Stephen Powell returned to Geelong last year after living and working in Aboriginal communities in Far North Queensland. He is headed north again soon. After nearly 10 years away he had hoped to find his beloved Moorabool River in better condition than he had left it given at least a small environmental allocation had been secured for it. He visited his old fishing spots and found them devoid of the species that he once knew them for. He contacted People for a Living Moorabool to tell of his distress at the condition of the river.

These are his words. 


My name is Steve Powell I have lived in Batesford for most of my life where the lower reaches of the Moorabool run through.

I would like to share with everyone the close links many people from all walks of life have had with this once magnificent river and the relationship the Moorabool River has with people's lives.

As a boy this river was my playground, fished and explored every nook and cranny of the Moorabool through and beyond Batesford. To be honest it is part of my soul and in a way created the person I am today.

But over the past 30 years I have watched it die due to massive demands placed on this beautiful river and to, in my view, the mismanagement of many government departments who exploited rather than looked after it.

There were plenty of favourite spots through Batesford where many people gathered to swim, fish, and just enjoy the beauty of the Moorabool River.

But for many years it would stop flowing and great sections became too dry too often. The fish life in these sections are all but gone from what I enjoyed as a boy. These large lengths were bone dry for many years in a row, breaking the link to upstream reaches and stopping migration of many species to the sea which they needed to spawn.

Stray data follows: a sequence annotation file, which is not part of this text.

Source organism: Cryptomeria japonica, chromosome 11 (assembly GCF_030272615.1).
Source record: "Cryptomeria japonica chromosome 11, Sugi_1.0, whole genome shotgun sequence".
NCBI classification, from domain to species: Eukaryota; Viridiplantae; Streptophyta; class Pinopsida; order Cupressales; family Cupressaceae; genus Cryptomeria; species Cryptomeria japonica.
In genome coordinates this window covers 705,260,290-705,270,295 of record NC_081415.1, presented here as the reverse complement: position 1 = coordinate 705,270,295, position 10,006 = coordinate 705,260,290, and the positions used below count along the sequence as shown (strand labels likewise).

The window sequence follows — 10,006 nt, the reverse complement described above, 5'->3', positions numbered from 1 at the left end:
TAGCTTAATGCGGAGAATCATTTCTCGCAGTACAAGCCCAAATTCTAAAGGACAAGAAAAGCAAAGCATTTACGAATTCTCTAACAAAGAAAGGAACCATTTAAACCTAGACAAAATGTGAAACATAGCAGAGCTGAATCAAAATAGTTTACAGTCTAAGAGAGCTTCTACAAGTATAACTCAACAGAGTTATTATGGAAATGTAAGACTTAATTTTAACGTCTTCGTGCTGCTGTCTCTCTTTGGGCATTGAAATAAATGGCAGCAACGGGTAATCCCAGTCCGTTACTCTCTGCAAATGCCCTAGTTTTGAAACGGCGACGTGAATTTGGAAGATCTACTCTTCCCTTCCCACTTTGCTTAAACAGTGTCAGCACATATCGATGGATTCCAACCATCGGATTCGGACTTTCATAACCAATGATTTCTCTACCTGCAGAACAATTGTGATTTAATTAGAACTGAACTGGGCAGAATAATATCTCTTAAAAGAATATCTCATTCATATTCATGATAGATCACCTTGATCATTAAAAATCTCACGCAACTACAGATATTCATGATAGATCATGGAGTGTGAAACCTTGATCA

When I was young the quality of fishing in the Moorabool River brought a smile to my face, but now in these sections many species are dead. The once massive migration of eel elvers I once watched as a boy are gone. They were in their hundreds of thousands. It is enough to make you cry.

In my view the once magnificent Moorabool River will never return to its former glory and I have grave fears for its future.

Steve Powell January 2020


steve powell1

29th July 2018

It was a daunting forecast of strong winds but the rain that had been such a blessing for the river had abated somewhat so a visit was organised. There was only a single other car in the Lal Lal Falls car park and it was hard to hear any water over the wind.


Lal Lal Falls 29July2018


A short walk to the lookout showed the falls were indeed in action and providing a spectacle. They were without the power seen when there has been substantial winter rain, but were no doubt adding to the reservoir, now over 75% full gaining 268ML over the last week. However it is still 10% down on last year's volume.


While there did seem to be some weed control at the reserve the blackberry loads are still substantial.


Salt Crek moss

Despite a few showers we decided to do the walk into the Moorabool Falls. On the way we managed a brief explore up Salt Creek. The moss covering of the granite boulders gave it a fairytale feel but the many bones distributed around indicated plenty of fox activity.